The second James Bond movie, From Russia With Love, occupies an odd place in the franchise: Even though it's often regarded as one of the best, it's different in subtle but important ways from anything the franchise would produce for over the next 30 years.

The first in the series, Dr. No from 1962, was a smash hit and launched a superstar in Sean Connery; the third, Goldfinger from September 1964, pushed things in the over-the-top direction the franchise would follow for three decades. From Russia With Love, arrived between them, and was far more accomplished than Dr. No and more serious than Goldfinger.

Premiering in England in October 1963 (it was the last movie President John F. Kennedy watched in the White House; the film was based on one of his favorite books) and released in the U.S. in April 1964, From Russia With Love isn't a gonzo adventure movie as much as a Cold War spy film with mischievous elements. There are no characters with double-entendre names and no truly outrageous gadgets. Like many spy tales, the fate of the world is not at stake; instead, people fight and die over a small piece of equipment and have little ability to affect a larger course of history.

The film begins with Irish hit man "Red" Grant (Robert Shaw) killing Bond with a garrote. We soon discover it's only a training mission for Grant, who's employed by the evil group S.P.E.C.T.R.E. and practicing by killing men in James Bond masks. This leads to a gorgeous credit sequence put together by Robert Brownjohn and inspired by the work of the Hungarian artist László Moholy-Nagy, during which the credits are broadcast in colored lights onto the bodies of dancing female models. We then move into the plot itself, which involves a complicated plan by S.P.E.C.T.R.E. to play the Soviet and British intelligence services against one another and kill Bond in the process.

Watch the Opening Scene From 'From Russia With Love'

For its part, the British learn that a Soviet agent in Turkey, Tatiana Romanova (the Italian actress Daniela Bianchi, whose lines were dubbed in English by Barbara Jefford), has offered to defect and to bring a valuable cryptography device with her. They assume it's a trap but decide to send Bond in anyway, which is exactly what S.P.E.C.T.R.E. knew they would do.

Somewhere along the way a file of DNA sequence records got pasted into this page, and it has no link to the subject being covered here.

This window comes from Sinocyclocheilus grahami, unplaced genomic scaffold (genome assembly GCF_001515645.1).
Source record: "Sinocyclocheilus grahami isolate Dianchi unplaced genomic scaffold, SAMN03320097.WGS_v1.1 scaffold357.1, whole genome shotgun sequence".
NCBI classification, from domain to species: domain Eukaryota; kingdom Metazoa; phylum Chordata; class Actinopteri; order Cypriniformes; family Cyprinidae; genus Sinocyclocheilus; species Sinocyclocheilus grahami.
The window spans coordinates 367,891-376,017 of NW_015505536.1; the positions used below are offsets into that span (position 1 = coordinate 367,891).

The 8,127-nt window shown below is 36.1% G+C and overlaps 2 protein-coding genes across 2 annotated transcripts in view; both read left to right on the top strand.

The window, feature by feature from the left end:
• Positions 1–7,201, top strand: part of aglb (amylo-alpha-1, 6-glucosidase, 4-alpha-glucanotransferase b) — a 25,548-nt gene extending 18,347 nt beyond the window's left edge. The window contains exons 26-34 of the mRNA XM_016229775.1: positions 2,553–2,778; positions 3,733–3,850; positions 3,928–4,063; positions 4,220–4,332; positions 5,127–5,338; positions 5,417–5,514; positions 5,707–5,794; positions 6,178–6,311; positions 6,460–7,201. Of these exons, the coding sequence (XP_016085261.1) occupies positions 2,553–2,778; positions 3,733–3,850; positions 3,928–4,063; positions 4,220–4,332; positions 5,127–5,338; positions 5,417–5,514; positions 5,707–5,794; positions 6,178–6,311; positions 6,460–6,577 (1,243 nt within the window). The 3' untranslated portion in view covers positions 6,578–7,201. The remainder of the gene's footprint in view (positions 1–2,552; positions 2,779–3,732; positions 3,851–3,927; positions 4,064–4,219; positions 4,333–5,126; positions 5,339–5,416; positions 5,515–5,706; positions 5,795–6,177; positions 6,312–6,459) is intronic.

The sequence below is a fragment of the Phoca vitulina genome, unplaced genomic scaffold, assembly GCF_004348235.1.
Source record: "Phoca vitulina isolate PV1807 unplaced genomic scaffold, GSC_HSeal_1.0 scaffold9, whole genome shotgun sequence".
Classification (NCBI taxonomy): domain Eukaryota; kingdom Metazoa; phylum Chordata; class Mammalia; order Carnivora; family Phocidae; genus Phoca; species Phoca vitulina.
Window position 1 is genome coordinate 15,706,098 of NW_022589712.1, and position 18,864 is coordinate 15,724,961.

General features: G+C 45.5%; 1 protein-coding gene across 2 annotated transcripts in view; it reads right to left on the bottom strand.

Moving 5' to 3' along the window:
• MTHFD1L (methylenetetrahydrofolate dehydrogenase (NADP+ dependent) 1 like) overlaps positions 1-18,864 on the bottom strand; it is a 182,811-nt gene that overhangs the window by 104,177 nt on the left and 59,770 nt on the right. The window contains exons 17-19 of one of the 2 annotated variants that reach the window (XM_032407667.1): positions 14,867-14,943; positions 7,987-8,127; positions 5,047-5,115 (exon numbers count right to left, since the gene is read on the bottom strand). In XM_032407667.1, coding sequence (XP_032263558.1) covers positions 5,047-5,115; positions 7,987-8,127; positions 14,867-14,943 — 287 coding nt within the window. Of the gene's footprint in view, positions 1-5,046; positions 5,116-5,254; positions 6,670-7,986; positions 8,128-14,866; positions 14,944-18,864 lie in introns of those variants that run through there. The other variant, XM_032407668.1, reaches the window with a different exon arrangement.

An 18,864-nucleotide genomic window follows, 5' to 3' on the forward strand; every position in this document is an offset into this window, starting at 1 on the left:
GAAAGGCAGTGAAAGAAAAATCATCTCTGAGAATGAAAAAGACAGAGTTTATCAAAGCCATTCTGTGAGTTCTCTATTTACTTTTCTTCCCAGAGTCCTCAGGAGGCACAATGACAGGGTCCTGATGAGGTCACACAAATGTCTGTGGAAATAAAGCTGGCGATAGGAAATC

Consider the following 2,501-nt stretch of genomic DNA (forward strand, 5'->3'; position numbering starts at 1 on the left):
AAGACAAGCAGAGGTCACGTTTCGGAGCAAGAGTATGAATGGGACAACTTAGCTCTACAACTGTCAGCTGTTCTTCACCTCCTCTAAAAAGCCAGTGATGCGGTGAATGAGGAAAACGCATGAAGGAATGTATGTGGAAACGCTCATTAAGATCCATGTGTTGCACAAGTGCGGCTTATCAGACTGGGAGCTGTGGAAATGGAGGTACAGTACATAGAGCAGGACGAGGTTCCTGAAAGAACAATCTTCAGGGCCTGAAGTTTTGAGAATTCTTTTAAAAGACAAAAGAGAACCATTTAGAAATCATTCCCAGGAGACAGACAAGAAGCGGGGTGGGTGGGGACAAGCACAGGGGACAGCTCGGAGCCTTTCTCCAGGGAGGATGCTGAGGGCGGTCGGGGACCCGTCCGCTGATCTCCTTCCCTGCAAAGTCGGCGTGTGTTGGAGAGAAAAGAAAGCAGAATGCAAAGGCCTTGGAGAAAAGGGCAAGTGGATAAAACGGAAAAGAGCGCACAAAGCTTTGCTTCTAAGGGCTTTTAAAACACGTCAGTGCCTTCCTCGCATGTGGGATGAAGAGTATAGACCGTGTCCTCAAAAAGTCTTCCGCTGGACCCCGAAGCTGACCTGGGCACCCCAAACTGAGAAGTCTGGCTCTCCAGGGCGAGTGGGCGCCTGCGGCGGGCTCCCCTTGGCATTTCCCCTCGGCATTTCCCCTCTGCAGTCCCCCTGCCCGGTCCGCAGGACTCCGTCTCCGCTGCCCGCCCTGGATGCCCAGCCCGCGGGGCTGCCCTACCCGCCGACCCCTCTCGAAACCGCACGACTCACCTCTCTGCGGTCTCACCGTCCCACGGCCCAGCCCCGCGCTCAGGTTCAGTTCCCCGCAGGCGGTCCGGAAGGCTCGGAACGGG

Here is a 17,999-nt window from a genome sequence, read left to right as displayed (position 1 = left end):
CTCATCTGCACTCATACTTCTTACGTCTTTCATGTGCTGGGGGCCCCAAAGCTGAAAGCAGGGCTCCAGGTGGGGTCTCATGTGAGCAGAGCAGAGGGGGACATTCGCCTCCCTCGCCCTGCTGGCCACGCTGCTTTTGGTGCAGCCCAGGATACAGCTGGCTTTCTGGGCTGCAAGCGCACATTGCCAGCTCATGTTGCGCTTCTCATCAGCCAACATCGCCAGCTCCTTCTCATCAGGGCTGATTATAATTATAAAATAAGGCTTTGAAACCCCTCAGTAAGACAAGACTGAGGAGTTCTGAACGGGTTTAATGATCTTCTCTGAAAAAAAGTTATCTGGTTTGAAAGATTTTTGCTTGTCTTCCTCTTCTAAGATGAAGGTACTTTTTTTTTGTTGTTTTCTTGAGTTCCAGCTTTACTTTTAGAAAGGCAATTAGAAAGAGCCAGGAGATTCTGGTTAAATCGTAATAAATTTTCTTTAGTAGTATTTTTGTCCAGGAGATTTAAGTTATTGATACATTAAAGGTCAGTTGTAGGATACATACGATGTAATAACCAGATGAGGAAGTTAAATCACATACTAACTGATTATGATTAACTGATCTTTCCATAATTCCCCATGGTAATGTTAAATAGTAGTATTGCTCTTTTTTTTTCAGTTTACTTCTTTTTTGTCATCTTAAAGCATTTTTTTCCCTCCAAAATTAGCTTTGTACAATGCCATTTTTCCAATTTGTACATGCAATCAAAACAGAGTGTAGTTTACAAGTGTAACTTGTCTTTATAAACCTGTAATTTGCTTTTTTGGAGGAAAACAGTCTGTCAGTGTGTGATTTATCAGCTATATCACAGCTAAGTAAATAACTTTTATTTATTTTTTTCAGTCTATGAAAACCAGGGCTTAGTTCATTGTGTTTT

In Istanbul, Bond meets with Ali Karim Bey (Pedro Armendáriz), the spy who runs the British station there and is a kindred spirit to Bond in his affection for liquor and women. While they're trying to figure out what the Soviets are up to, S.P.E.C.T.R.E. is busy sowing discord, which leads to a Soviet-led assault on a group of gypsies Bond and Bey are visiting; it also leaded to the assassination of several Soviet agents, one in a church and another who's trying to escape his apartment by climbing out of a window set into the mouth of a huge mural of actress Anita Eckberg.

Once this chaos has been navigated, Bond and Romanova – now falling in love, and with the encryption device in hand – board the Orient Express headed for Belgrade. All of this falls right in line with S.P.E.C.T.R.E.'s plan, and Bond has to kill the assassin Grant, escape in a pickup truck, destroy a helicopter chasing the truck, get in a power boat and destroy three other power boats that give chase and finally kill a spy with a poisoned blade in her shoe before he and Romanova can reach safety.

These action sequences, which dominate the last 30 minutes of the movie, mark the closest From Russia With Love comes to the more mainstream Bond tradition. It also introduces several tropes that would stay with the series for decades. Ernst Stavro Blofield, the head of S.P.E.C.T.R.E., makes his first appearance here, and it's the first Bond film that makes use of a helicopter sequence, which virtually every one of its successors have also done. It was also the first of the movies to feature a theme song with lyrics, and marked the introduction of Desmond Llewelyn as "Q," a part he would play in every Bond film except one until his death in 1999.

Despite these familiar elements, for the most part the proceedings are plot-driven and restrained in a way most of the other movies in the franchise aren't. The devices of traps and counter-traps and of intelligence agencies being played off against one another are staples of Cold War spy fiction, and call to mind the dispirited novels of John le Carre, the master of the genre.

Indeed, stakes of the film – as they almost always are in le Carre's work – are personal more than political. There is no suggestion that if the British succeed in getting the encryption device the world will be saved, no ticking clock that Bond must race against. (In the next outing in the series, Goldfinger, Bond will be handcuffed to an atomic bomb that's counting down to detonation, with the entire planet's financial system at stake.) Instead, the main questions in From Russia With Love are whether Grant, who has been specifically recruited and trained for the purpose, will manage to kill Bond, and whether Romanova will betray him in the end.

Perhaps the film's best sequence is the fight to the death between Bond and Grant in a sleeping car on the Orient Express. It's a violent, claustrophobic and personal battle, and one with suggestive psychological components: Bond is fighting a kind of doppelganger who has been one step ahead of him throughout the entire movie. In this seriousness and focus on character, there's a subtlety the franchise would tend to eschew for almost 20 films, until Martin Campbell's Casino Royale in 2006. That movie marked a more serious turn in the series, which has continued in that direction under the stewardship of directors Marc Forster and Sam Mendes, much to its benefit.

Many have seen this turn as somehow new, a move away from the more lighthearted Bond tradition, but it's more accurate to see it as a return to ideas suggested in From Russia With Love.

 

 

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